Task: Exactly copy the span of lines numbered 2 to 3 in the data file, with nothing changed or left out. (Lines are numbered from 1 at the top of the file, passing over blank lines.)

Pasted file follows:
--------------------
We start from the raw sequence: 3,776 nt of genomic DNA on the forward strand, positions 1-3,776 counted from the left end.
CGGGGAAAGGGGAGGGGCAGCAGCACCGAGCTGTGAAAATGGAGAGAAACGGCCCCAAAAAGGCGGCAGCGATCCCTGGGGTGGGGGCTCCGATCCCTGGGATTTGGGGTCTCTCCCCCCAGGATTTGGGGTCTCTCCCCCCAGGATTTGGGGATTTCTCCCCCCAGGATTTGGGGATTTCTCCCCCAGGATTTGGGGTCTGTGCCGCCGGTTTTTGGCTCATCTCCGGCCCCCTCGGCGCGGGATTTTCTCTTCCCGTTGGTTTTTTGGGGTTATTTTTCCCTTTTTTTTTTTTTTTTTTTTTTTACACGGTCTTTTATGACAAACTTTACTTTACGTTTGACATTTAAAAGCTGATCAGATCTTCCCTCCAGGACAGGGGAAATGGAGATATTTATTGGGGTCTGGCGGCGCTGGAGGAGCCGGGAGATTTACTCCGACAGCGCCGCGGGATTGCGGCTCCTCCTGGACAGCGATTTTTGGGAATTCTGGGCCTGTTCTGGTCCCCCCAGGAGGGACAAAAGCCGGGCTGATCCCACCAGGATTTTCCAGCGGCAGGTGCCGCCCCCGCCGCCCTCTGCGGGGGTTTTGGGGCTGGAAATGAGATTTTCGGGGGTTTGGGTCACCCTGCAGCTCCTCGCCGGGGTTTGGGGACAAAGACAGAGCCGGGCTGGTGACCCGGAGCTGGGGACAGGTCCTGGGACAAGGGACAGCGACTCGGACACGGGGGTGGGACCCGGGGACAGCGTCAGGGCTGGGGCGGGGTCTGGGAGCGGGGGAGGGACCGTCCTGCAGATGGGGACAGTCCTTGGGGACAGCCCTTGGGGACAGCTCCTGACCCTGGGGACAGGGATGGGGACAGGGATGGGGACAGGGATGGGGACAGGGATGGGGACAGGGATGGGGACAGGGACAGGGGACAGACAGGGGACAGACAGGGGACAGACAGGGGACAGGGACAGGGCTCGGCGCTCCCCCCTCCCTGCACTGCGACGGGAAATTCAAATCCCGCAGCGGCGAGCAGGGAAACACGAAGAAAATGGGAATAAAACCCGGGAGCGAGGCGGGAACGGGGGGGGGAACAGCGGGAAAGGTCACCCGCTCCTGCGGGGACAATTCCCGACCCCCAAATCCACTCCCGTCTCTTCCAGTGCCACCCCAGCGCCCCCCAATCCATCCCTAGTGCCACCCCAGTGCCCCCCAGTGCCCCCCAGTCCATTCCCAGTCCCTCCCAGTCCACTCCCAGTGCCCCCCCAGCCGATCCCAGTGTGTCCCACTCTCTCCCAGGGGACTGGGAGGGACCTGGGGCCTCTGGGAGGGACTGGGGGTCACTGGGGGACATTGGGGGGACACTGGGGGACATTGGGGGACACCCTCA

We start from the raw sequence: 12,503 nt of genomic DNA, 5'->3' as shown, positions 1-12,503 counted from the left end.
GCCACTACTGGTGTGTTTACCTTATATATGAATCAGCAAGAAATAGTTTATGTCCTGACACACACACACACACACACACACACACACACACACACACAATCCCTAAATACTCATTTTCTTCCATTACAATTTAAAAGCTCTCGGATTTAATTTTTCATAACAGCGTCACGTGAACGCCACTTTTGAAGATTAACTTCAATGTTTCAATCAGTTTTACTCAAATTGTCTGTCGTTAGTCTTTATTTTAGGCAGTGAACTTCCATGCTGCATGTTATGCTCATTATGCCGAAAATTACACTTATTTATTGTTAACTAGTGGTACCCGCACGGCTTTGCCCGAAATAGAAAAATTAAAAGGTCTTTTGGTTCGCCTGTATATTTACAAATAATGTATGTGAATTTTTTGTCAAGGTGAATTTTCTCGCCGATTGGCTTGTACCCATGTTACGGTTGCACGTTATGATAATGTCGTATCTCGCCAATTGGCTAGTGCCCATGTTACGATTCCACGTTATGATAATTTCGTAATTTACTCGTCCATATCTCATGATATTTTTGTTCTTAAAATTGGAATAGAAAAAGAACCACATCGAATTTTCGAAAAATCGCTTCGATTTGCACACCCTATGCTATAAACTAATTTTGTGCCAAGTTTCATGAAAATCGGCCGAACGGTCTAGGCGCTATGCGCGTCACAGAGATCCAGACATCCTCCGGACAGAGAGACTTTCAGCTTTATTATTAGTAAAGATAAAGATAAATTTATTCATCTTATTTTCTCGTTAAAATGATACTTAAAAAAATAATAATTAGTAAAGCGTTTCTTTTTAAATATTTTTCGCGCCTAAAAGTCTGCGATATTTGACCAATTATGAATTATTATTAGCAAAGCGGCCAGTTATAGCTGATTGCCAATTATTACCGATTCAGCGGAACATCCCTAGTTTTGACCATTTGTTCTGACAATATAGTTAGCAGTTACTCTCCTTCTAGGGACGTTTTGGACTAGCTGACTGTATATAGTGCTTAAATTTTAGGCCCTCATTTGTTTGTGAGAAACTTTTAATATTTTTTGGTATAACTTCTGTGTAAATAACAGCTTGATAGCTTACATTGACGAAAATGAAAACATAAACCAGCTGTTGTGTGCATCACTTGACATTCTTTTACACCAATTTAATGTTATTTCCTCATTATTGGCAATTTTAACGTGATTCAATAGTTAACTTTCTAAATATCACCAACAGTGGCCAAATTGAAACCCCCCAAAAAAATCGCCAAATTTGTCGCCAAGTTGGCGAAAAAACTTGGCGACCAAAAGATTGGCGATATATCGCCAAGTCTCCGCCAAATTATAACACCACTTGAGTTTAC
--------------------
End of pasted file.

CGGGGAAAGGGGAGGGGCAGCAGCACCGAGCTGTGAAAATGGAGAGAAACGGCCCCAAAAAGGCGGCAGCGATCCCTGGGGTGGGGGCTCCGATCCCTGGGATTTGGGGTCTCTCCCCCCAGGATTTGGGGTCTCTCCCCCCAGGATTTGGGGATTTCTCCCCCCAGGATTTGGGGATTTCTCCCCCAGGATTTGGGGTCTGTGCCGCCGGTTTTTGGCTCATCTCCGGCCCCCTCGGCGCGGGATTTTCTCTTCCCGTTGGTTTTTTGGGGTTATTTTTCCCTTTTTTTTTTTTTTTTTTTTTTTACACGGTCTTTTATGACAAACTTTACTTTACGTTTGACATTTAAAAGCTGATCAGATCTTCCCTCCAGGACAGGGGAAATGGAGATATTTATTGGGGTCTGGCGGCGCTGGAGGAGCCGGGAGATTTACTCCGACAGCGCCGCGGGATTGCGGCTCCTCCTGGACAGCGATTTTTGGGAATTCTGGGCCTGTTCTGGTCCCCCCAGGAGGGACAAAAGCCGGGCTGATCCCACCAGGATTTTCCAGCGGCAGGTGCCGCCCCCGCCGCCCTCTGCGGGGGTTTTGGGGCTGGAAATGAGATTTTCGGGGGTTTGGGTCACCCTGCAGCTCCTCGCCGGGGTTTGGGGACAAAGACAGAGCCGGGCTGGTGACCCGGAGCTGGGGACAGGTCCTGGGACAAGGGACAGCGACTCGGACACGGGGGTGGGACCCGGGGACAGCGTCAGGGCTGGGGCGGGGTCTGGGAGCGGGGGAGGGACCGTCCTGCAGATGGGGACAGTCCTTGGGGACAGCCCTTGGGGACAGCTCCTGACCCTGGGGACAGGGATGGGGACAGGGATGGGGACAGGGATGGGGACAGGGATGGGGACAGGGATGGGGACAGGGACAGGGGACAGACAGGGGACAGACAGGGGACAGACAGGGGACAGGGACAGGGCTCGGCGCTCCCCCCTCCCTGCACTGCGACGGGAAATTCAAATCCCGCAGCGGCGAGCAGGGAAACACGAAGAAAATGGGAATAAAACCCGGGAGCGAGGCGGGAACGGGGGGGGGAACAGCGGGAAAGGTCACCCGCTCCTGCGGGGACAATTCCCGACCCCCAAATCCACTCCCGTCTCTTCCAGTGCCACCCCAGCGCCCCCCAATCCATCCCTAGTGCCACCCCAGTGCCCCCCAGTGCCCCCCAGTCCATTCCCAGTCCCTCCCAGTCCACTCCCAGTGCCCCCCCAGCCGATCCCAGTGTGTCCCACTCTCTCCCAGGGGACTGGGAGGGACCTGGGGCCTCTGGGAGGGACTGGGGGTCACTGGGGGACATTGGGGGGACACTGGGGGACATTGGGGGACACCCTCA

We start from the raw sequence: 12,503 nt of genomic DNA, 5'->3' as shown, positions 1-12,503 counted from the left end.